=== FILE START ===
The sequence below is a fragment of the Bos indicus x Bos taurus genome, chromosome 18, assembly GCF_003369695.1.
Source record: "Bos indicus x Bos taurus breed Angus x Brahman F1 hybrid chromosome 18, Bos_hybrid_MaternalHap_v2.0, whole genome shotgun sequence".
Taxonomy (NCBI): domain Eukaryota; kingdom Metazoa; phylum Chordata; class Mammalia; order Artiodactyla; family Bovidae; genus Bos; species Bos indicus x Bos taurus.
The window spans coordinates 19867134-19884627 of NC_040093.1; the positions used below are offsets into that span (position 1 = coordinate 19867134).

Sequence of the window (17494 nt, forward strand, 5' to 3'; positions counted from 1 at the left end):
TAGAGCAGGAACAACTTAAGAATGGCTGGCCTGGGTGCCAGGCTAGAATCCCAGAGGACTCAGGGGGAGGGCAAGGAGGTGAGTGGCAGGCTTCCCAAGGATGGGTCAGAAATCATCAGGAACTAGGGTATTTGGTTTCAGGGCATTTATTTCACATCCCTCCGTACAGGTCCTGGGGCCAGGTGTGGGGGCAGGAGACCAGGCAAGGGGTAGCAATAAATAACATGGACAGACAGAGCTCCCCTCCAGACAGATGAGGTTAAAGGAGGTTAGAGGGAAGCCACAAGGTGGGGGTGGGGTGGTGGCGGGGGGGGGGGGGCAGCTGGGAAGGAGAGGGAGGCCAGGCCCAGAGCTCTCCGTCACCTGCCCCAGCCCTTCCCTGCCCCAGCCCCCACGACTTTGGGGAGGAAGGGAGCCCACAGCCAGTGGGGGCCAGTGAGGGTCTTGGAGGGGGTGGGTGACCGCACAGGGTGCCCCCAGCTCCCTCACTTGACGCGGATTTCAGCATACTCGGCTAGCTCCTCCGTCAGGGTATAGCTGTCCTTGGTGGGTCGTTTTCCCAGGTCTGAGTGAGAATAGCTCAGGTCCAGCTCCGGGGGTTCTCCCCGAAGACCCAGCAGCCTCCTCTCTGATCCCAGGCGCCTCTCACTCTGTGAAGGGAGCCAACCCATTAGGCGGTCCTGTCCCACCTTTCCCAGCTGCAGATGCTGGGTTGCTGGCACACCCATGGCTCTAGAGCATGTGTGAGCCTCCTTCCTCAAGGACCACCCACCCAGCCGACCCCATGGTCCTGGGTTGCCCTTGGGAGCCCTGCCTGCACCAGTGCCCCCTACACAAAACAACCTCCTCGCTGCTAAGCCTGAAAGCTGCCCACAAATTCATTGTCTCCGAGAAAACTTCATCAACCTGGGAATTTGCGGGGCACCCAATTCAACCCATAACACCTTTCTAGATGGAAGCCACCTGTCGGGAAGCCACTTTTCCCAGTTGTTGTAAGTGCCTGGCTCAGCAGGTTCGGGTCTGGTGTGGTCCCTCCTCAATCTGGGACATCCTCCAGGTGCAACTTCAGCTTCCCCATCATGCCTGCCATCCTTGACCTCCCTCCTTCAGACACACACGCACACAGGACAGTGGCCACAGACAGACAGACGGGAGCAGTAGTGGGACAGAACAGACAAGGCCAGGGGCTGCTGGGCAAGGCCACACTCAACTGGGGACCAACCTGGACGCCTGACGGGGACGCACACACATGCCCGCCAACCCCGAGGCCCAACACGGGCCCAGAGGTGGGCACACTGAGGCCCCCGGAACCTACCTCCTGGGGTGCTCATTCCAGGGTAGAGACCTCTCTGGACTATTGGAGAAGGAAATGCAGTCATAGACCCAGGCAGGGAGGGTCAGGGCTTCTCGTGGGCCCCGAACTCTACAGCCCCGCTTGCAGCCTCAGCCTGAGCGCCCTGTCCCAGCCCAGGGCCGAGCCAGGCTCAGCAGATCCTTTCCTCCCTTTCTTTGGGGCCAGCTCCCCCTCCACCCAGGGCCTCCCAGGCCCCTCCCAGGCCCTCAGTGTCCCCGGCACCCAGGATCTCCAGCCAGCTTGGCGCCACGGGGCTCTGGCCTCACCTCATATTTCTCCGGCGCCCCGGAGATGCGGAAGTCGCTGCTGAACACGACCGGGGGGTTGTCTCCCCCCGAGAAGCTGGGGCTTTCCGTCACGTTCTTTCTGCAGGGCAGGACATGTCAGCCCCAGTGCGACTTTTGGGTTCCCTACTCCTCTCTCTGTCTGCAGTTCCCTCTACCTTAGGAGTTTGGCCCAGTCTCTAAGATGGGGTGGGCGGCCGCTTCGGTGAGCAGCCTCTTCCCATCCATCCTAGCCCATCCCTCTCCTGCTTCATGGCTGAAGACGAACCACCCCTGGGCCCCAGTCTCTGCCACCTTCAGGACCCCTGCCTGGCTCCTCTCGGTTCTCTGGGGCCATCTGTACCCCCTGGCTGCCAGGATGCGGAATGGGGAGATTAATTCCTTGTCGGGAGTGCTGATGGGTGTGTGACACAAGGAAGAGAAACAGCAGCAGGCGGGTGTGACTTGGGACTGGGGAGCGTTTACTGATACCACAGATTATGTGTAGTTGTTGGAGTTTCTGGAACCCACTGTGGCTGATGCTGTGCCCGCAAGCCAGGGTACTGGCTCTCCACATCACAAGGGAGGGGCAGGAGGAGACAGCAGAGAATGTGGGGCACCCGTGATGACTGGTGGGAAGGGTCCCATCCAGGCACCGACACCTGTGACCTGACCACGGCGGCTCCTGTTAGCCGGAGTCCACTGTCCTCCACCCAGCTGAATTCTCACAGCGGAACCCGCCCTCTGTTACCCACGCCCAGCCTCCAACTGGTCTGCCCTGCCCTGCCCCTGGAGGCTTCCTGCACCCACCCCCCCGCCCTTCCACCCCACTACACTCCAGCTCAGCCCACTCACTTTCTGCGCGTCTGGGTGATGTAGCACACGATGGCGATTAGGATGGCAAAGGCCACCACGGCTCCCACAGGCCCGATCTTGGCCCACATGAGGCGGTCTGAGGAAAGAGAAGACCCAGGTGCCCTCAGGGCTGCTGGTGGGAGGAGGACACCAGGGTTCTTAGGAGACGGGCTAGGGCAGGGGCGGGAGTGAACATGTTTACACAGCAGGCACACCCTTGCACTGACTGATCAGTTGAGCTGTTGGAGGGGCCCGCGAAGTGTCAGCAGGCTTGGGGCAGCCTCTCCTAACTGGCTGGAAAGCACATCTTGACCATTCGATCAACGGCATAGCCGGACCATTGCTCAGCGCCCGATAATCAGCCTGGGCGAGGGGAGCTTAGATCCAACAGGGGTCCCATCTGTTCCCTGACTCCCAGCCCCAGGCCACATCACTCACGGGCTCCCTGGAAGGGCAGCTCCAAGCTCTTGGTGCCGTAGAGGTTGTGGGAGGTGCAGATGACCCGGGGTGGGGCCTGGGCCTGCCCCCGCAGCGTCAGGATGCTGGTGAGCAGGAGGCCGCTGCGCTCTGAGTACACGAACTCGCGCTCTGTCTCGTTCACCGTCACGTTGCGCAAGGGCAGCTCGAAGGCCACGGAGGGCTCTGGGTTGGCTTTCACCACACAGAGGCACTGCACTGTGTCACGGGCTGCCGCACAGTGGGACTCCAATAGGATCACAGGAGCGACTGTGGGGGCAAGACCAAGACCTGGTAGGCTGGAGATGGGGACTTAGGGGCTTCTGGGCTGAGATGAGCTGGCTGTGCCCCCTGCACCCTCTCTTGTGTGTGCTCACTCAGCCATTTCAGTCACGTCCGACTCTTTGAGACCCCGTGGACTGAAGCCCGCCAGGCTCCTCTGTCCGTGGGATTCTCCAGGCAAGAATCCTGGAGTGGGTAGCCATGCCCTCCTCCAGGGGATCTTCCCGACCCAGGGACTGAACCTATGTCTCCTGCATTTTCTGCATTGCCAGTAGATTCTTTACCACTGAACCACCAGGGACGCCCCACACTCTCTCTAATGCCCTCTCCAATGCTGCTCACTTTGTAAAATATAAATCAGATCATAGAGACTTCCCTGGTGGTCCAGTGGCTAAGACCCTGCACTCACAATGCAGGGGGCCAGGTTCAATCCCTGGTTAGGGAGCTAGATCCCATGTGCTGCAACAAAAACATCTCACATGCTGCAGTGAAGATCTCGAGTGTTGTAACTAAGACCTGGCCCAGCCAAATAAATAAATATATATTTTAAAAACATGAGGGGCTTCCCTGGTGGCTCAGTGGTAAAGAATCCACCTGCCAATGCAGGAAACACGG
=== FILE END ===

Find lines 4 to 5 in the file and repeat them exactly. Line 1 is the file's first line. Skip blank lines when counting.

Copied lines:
The window spans coordinates 19867134-19884627 of NC_040093.1; the positions used below are offsets into that span (position 1 = coordinate 19867134).

Sequence of the window (17494 nt, forward strand, 5' to 3'; positions counted from 1 at the left end):